Secret Window (2004)
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as Mort Rainey
as John Shooter
as Amy Rainey
as Ted Milner
as Ken Karsch
as Sheriff Dave Newsome
as Mrs. Garvey
as Tom Greenleaf
as Fire Chief Wickersham
as Detective Bradley
as Fran Evans
as Greta Bowie
as Motel Manager
as Public Works Guy
as Public Works Guy
as Sheriff's Niece
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Critic Reviews for Secret Window
Actually, there isn't much of a movie here at all. But there is always Depp... By far the director David Koepp's best decision was to indulge in a riveted idolatry of his star.
Even Johnny Depp in quirk-overdrive can't save it, his slyly insincere performance eventually irritating as much as the sincerely stupid movie he's stuck in.
Mr. Depp demonstrates once again that he never disappoints as an actor, even in something as fraudulent as Secret Window.
The story is so basic that it makes a fine template for an exercise in style, and Koepp layers on the details with great relish.
Audience Reviews for Secret Window
Based on a short story of Stephen King's, this is a mind twister of a film with the kind of performance that Johnny Depp can pull off. Watching this now, it does seem much more predictable than when it was released, perhaps because a lot of similar themed films have been made since, easy watching though! My favourite role of John Turturro's.
Based on a novella by Stephen King, this is a fun little story about a writer (big surprise) named Mort Rainey who, while trying to work at his secluded lakeside cabin, is menaced by a mysterious stranger named John Shooter who claims that Mort palgiarized his work, and has no problems with resorting to psychotic behavior in order to see that he gets justice. You may or may not have guessed this, but this film has a twist ending. And while the twist isn't bad, I think the film could have been far more interesting had there been no twist. For that to work though, other parts of the story would have to be rewritten and that sort of thing, but what I'm getting at is that, while the film isn't that bad, it's not really all that great either, and it doesn't really hold up to much scrutiny or repeat viewings. As a single watch though, it's passable. I enjoyed seeing the stakes get raised between Mort and John, and the film does have a good sense of mood, tone, and atmosphere, and a pretty decent pace. It just gets to me because many films that contain twists are usually full of holes, and I get the feeling that the novella probably doesn't have these sort of problems, mostly because of the medium and whatnot. All in all though, I give this film a lot of credit because, even though the story is nothing fresh and it isn't infallible, it is quite fun, watchble, and entertaining. Philip Glass provides a pretty nice score, and Koepp seems to be having fun as the helmer. Plus, there's a good cast here, even though it would be better seeing them here with some stronger material. Still though, Depp is good as this sort of thing, and his character is rather likeable (mostly), and Turturro, though maybe phoning it in, is also good at this sort of thing as well. I just wish that Dutton had more screentime and stuff to do, and that more could have been done with Hutton and Bello. What time these three do have is okay, but Hutton probably has the shortest end of the stick (they probably could have gotten a lesser known and it would have been better). Hutton isn't bad, but he feels unnecessary. Honestly, I should dock this one a half star, but I can't really bring myself to do it because the good outweigh the bad.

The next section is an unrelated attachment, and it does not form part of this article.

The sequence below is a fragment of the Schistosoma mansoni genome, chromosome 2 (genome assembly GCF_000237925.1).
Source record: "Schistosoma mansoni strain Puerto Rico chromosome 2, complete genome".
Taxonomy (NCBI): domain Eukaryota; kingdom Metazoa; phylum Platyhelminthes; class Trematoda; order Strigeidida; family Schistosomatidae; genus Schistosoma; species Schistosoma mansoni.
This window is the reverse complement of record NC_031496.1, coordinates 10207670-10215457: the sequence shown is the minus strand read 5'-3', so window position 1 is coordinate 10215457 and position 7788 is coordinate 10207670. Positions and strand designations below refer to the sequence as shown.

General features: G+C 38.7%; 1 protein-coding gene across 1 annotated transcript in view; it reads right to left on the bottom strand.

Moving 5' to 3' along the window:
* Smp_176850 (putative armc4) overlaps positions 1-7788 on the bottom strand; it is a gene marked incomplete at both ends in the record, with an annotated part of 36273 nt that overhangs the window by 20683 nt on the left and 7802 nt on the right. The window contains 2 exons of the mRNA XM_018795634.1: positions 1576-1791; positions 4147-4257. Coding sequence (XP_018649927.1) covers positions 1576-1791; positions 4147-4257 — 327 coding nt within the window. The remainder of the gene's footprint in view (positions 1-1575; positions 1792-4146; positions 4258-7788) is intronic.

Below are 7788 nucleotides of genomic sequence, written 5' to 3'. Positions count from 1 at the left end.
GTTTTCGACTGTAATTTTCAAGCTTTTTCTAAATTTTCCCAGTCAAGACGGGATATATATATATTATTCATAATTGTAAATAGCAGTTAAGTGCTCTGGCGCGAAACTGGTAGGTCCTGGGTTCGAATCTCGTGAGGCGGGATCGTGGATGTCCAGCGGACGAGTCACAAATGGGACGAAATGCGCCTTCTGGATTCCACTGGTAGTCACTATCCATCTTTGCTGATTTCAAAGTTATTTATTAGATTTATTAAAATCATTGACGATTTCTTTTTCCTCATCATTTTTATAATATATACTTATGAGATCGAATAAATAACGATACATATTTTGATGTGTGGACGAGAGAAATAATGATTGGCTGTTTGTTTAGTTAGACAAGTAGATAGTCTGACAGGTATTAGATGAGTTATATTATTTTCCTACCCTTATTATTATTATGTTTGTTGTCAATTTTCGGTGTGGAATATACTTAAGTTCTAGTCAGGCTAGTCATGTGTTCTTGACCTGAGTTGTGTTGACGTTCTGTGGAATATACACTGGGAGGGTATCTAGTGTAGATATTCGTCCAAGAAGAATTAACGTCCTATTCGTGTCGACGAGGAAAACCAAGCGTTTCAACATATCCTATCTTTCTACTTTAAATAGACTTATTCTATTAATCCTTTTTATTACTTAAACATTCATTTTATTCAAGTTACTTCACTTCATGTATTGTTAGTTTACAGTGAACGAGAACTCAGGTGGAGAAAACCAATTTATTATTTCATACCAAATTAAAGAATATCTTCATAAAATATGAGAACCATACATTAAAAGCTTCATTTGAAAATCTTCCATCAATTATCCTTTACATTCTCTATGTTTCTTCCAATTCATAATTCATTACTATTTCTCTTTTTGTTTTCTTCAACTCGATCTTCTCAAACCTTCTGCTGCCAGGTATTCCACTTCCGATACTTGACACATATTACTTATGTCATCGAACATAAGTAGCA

Unexpected twists and turns. Johnny Depp is fantatsic!
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